It’s well known that Democrats take money from the Unions, get elected, give out sweetheart deals to the Unions at taxpayer expense and then wait for the next election to begin the cycle again. It’s crony goverment at it’s worst and it’s killing our country.
So you think “big deal, NC is a right to work state”. True, for now. If you are a North Carolina State Employee then you are probably a member of SEANC. You may not be surprised to hear that it was encourage by superiors at one point (I speak from personal experience). Most employees sign up and let the $4 dues be automatically deducted from each paycheck thinking “whatever it is, it must be good for employees or it wouldn’t exist”, “it’s a club right?”.
My guess is you’ve heard of the SEIU, potentially the most destructive force in America. On March 8, 2008 the SEANC decided to get into bed with the SEIU and currently hands over $300k of dues money. Did they bother asking or even announcing it to their dues paying members…….. nope. And so now we have the State Employees Association of North Carolina, SEIU Local 2008
I ask you to do you homework and if you agree that unions are dangerous for America, then stop the SEANC from bringing this freedom stripping slavery to North Carolina. Join the Moccasin Creek Minute Men and get updates on where we will be standing up to the change that the Progressives/Statists plan on imposing on you. Come stand with us.
Now for the interesting article:
Originally posted at The Daily Caller
Communist and socialist groups — including the Maoist Revolutionary Communist Party, the Communist Party USA, Trotskyist Socialist Workers Party and the Democratic Socialists of America — are voicing their support for the public-sector unions protesting Wisconsin Republican Gov. Scott Walker’s plans to curtail their collective bargaining abilities.
The communist and socialist groups have parroted many of the union talking points being used by the unions on their websites and in their publications, such as those accusing the governor of trying to break their unions. They have also compared Walker to former Egyptian dictator Hosni Mubarak.
“Egypt, whose revolution has been a constant source of inspiration here, reflected in signs and chants — and Walker’s new nickname, Gov. Mubarak,” an article reads from the International Socialist Organization’s webzine.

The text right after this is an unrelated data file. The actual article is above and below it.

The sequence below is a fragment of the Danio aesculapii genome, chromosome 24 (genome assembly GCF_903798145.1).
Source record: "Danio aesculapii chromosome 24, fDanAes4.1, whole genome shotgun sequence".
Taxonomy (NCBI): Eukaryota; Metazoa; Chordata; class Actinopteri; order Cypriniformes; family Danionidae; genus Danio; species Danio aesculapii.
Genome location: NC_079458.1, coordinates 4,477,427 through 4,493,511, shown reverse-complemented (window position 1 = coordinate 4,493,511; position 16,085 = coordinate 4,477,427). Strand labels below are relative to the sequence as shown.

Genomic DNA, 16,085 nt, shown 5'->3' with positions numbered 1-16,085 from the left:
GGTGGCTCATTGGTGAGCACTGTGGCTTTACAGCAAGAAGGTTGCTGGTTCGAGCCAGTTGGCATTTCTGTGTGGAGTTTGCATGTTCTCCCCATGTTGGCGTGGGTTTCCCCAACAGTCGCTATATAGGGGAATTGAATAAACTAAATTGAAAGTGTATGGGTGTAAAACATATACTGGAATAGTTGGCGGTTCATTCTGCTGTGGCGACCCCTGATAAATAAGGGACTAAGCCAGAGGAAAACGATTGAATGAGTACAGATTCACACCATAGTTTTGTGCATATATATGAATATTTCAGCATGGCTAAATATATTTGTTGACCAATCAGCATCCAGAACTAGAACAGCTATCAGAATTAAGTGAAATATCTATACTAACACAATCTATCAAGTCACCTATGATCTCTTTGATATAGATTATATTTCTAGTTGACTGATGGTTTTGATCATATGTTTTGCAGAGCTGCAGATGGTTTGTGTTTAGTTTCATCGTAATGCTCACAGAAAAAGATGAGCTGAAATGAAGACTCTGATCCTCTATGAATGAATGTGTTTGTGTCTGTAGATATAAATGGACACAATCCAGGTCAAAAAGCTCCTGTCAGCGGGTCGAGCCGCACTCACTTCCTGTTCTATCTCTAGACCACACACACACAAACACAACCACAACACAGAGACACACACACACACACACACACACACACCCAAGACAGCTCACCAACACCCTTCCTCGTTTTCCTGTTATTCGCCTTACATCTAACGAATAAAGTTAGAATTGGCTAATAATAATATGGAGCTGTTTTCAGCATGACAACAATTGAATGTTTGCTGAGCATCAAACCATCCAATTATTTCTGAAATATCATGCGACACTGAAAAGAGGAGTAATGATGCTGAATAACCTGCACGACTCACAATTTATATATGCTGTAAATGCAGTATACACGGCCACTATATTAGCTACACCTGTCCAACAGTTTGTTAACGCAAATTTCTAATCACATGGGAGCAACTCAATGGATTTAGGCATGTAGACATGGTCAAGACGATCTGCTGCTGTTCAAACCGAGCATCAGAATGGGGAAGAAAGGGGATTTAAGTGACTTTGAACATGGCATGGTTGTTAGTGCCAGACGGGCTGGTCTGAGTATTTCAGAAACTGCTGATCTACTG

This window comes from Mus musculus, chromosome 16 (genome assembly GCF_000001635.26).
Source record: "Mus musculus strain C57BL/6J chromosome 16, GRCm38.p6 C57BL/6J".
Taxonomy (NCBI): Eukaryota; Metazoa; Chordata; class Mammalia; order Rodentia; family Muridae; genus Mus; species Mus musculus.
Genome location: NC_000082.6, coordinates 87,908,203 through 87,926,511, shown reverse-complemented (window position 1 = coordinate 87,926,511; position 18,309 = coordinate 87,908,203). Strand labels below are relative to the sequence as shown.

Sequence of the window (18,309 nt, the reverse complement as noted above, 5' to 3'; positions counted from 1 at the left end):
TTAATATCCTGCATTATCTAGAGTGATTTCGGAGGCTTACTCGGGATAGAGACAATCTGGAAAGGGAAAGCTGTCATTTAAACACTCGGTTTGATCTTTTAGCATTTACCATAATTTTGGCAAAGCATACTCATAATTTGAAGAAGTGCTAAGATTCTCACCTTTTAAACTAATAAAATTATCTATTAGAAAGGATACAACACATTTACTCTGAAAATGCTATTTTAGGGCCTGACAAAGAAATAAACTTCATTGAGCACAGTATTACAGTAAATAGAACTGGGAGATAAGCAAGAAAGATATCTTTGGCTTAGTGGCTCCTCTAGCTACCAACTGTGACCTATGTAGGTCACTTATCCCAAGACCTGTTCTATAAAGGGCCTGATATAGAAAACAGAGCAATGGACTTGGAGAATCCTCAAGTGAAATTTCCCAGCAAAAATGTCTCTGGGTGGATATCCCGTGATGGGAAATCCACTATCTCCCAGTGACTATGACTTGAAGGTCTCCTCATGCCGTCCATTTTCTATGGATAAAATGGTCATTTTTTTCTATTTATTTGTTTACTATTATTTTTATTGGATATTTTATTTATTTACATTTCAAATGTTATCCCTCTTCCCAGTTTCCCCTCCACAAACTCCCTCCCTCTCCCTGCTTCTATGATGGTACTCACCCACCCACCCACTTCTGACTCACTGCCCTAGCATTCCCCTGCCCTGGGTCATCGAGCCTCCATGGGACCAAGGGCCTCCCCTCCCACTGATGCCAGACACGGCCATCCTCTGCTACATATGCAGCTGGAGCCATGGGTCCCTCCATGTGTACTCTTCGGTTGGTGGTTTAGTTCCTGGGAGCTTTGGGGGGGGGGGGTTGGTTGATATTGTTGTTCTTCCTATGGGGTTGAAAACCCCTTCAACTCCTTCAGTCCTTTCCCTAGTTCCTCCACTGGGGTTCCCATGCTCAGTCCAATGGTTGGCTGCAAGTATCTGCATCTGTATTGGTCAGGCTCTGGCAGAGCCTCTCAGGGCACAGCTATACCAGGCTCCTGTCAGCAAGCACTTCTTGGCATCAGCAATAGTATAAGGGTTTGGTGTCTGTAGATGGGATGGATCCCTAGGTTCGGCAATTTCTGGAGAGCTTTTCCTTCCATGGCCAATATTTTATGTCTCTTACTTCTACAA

The webzine also describes the unions’ protest of Walker’s plans to force a vote on curtailing public-sector unions as “class war in Wisconsin” and as an affront to “the standard of living of working people.”
The formerly Soviet-backed Communist Party USA (CPUSA) echoed similar talking points.
“Using the deficit as a scare tactic, the right-wing corporate Republicans are on a fast track to defeat every initiative of the Obama administration, to destroy unions and public services at the federal, state and municipal level, and at the same time protect tax breaks for the richest few,” Joelle Fishman, chair of the CPUSA’s Political Action Commission, wrote in an article posted on her party’s website.
Fishman went on to call on a “broad alliance of forces for social change (labor, racially oppressed, women, youth)” to reframe the debate for the 2012 elections.
The website of the Socialist Workers Party’s newspaper, The Militant, bears a photo of a sign proclaiming “Walker is an enemy of the people.”
Over in the Workers World World Party’s newspaper Workers World, the presence of the student participants in the demonstrations is described as “as one of the most urgent tasks for young people at the moment.”
This says a lot more about the unions’ political orientation than it does about these fringe groups that have thrown their support behind the union protesters, according to noted author and former communist-turned-conservative activist Ron Radosh.
Radosh doesn’t believe the communist and socialist groups have been orchestrating the protests, but their willingness to speak the same language as the unions shows how far to the left the public-sector unions have moved.
“Their positions are the same as the unions, and that’s not surprising,” Radosh said. “But if you try to prove or show the level of cooperation there, it is very difficult to show that.”
At the same time, Radosh says both the communists and the unions have resorted to trotting out the same talking points communists and other radicals used in the 1930s.
But he cautions against labeling the unions as socialist or communist because they largely do not advocate overthrowing the current system.